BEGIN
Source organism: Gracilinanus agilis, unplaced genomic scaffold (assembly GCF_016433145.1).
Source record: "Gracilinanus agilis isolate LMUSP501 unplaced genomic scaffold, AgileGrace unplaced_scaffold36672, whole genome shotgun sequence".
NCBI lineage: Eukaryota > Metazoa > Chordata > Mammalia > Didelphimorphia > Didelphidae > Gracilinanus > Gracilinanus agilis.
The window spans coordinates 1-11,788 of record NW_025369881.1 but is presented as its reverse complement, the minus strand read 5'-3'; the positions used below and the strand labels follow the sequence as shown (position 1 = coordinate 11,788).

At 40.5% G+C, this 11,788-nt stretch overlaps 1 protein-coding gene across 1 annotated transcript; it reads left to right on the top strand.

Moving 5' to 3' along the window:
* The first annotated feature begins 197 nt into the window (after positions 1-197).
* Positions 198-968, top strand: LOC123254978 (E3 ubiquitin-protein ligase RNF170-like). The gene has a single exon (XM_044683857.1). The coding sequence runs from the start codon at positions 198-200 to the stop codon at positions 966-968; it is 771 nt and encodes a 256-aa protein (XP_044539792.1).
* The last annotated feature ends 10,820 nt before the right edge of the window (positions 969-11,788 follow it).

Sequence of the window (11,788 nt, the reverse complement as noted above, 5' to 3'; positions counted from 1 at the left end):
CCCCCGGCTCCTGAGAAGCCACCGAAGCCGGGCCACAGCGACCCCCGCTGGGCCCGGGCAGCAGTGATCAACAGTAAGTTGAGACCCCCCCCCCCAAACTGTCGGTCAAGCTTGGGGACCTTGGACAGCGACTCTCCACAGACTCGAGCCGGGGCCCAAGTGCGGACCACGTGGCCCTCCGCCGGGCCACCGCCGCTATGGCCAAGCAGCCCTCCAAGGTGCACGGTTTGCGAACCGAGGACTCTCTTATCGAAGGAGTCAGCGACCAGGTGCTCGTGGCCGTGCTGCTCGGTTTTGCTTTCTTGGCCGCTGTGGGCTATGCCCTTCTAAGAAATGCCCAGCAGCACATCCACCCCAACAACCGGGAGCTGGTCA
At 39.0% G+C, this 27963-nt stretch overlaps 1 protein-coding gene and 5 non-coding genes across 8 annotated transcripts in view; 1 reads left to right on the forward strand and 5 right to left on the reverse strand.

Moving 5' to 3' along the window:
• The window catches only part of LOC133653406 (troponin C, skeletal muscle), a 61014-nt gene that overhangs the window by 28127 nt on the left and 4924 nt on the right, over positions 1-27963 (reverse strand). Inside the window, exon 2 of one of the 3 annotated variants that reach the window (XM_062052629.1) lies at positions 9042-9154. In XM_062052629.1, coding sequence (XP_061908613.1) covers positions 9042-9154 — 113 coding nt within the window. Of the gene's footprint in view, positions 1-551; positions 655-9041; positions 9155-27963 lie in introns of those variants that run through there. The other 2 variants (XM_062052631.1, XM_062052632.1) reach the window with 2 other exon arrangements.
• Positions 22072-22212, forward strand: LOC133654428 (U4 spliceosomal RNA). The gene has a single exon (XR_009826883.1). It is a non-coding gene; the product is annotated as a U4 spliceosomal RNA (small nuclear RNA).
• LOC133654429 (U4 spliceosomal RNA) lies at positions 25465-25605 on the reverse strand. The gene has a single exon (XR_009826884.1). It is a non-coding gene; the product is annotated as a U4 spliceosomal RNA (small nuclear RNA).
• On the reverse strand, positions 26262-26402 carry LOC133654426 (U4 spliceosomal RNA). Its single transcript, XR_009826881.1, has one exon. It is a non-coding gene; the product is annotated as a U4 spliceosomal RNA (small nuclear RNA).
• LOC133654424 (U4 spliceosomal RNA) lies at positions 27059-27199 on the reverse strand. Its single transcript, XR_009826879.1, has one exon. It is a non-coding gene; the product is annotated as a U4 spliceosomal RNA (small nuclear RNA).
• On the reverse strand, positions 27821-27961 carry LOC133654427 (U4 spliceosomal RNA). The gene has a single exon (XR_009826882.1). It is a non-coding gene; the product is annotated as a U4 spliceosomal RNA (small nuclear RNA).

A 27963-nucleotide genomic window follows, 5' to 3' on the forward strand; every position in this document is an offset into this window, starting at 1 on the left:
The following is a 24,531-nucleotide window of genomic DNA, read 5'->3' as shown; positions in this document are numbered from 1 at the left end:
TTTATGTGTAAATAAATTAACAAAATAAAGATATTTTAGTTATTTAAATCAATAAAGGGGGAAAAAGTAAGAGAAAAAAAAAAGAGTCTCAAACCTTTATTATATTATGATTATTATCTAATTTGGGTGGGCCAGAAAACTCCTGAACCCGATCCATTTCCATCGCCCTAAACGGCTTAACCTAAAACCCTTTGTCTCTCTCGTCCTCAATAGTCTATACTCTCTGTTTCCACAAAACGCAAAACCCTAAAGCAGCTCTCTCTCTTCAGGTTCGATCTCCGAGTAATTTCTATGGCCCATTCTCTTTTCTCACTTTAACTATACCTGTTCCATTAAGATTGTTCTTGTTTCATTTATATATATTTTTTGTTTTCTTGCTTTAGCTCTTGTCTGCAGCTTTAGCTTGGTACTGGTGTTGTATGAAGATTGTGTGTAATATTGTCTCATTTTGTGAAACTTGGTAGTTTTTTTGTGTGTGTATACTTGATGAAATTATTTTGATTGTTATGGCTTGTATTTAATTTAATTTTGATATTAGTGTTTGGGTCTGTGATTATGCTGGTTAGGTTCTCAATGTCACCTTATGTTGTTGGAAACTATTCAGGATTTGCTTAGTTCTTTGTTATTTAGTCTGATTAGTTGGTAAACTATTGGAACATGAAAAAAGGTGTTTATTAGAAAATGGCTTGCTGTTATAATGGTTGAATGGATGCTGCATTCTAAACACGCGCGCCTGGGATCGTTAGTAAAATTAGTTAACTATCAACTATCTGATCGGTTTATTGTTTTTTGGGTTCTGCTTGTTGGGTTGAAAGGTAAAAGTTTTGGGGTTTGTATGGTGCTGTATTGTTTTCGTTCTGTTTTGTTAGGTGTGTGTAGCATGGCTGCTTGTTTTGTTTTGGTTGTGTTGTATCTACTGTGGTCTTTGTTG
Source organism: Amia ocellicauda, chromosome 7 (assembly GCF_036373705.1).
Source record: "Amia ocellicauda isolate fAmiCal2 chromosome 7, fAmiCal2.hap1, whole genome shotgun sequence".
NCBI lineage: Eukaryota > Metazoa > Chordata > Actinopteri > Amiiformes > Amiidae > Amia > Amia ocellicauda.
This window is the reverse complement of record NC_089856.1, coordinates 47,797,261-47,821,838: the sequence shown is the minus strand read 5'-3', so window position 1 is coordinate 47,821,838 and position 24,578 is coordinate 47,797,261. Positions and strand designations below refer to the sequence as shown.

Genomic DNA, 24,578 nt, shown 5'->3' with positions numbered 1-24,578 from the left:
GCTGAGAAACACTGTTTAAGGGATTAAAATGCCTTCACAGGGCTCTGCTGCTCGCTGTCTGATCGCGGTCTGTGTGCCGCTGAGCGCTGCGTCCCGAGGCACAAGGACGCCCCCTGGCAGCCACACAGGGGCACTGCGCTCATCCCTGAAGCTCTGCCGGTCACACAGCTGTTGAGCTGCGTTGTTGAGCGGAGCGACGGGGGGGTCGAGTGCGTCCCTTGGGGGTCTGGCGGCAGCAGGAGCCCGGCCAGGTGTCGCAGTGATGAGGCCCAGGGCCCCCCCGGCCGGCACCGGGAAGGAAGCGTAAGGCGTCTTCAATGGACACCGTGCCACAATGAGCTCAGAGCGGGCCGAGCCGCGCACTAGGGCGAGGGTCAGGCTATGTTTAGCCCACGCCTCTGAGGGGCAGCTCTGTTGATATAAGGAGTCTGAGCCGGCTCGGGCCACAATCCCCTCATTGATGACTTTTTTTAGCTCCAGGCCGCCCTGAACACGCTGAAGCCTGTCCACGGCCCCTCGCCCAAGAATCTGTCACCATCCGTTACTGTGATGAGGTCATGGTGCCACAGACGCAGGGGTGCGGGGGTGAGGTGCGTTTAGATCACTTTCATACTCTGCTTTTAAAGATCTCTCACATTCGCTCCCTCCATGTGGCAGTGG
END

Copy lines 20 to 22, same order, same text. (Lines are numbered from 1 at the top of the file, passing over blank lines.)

A 27963-nucleotide genomic window follows, 5' to 3' on the forward strand; every position in this document is an offset into this window, starting at 1 on the left:
The following is a 24,531-nucleotide window of genomic DNA, read 5'->3' as shown; positions in this document are numbered from 1 at the left end:
TTTATGTGTAAATAAATTAACAAAATAAAGATATTTTAGTTATTTAAATCAATAAAGGGGGAAAAAGTAAGAGAAAAAAAAAAGAGTCTCAAACCTTTATTATATTATGATTATTATCTAATTTGGGTGGGCCAGAAAACTCCTGAACCCGATCCATTTCCATCGCCCTAAACGGCTTAACCTAAAACCCTTTGTCTCTCTCGTCCTCAATAGTCTATACTCTCTGTTTCCACAAAACGCAAAACCCTAAAGCAGCTCTCTCTCTTCAGGTTCGATCTCCGAGTAATTTCTATGGCCCATTCTCTTTTCTCACTTTAACTATACCTGTTCCATTAAGATTGTTCTTGTTTCATTTATATATATTTTTTGTTTTCTTGCTTTAGCTCTTGTCTGCAGCTTTAGCTTGGTACTGGTGTTGTATGAAGATTGTGTGTAATATTGTCTCATTTTGTGAAACTTGGTAGTTTTTTTGTGTGTGTATACTTGATGAAATTATTTTGATTGTTATGGCTTGTATTTAATTTAATTTTGATATTAGTGTTTGGGTCTGTGATTATGCTGGTTAGGTTCTCAATGTCACCTTATGTTGTTGGAAACTATTCAGGATTTGCTTAGTTCTTTGTTATTTAGTCTGATTAGTTGGTAAACTATTGGAACATGAAAAAAGGTGTTTATTAGAAAATGGCTTGCTGTTATAATGGTTGAATGGATGCTGCATTCTAAACACGCGCGCCTGGGATCGTTAGTAAAATTAGTTAACTATCAACTATCTGATCGGTTTATTGTTTTTTGGGTTCTGCTTGTTGGGTTGAAAGGTAAAAGTTTTGGGGTTTGTATGGTGCTGTATTGTTTTCGTTCTGTTTTGTTAGGTGTGTGTAGCATGGCTGCTTGTTTTGTTTTGGTTGTGTTGTATCTACTGTGGTCTTTGTTG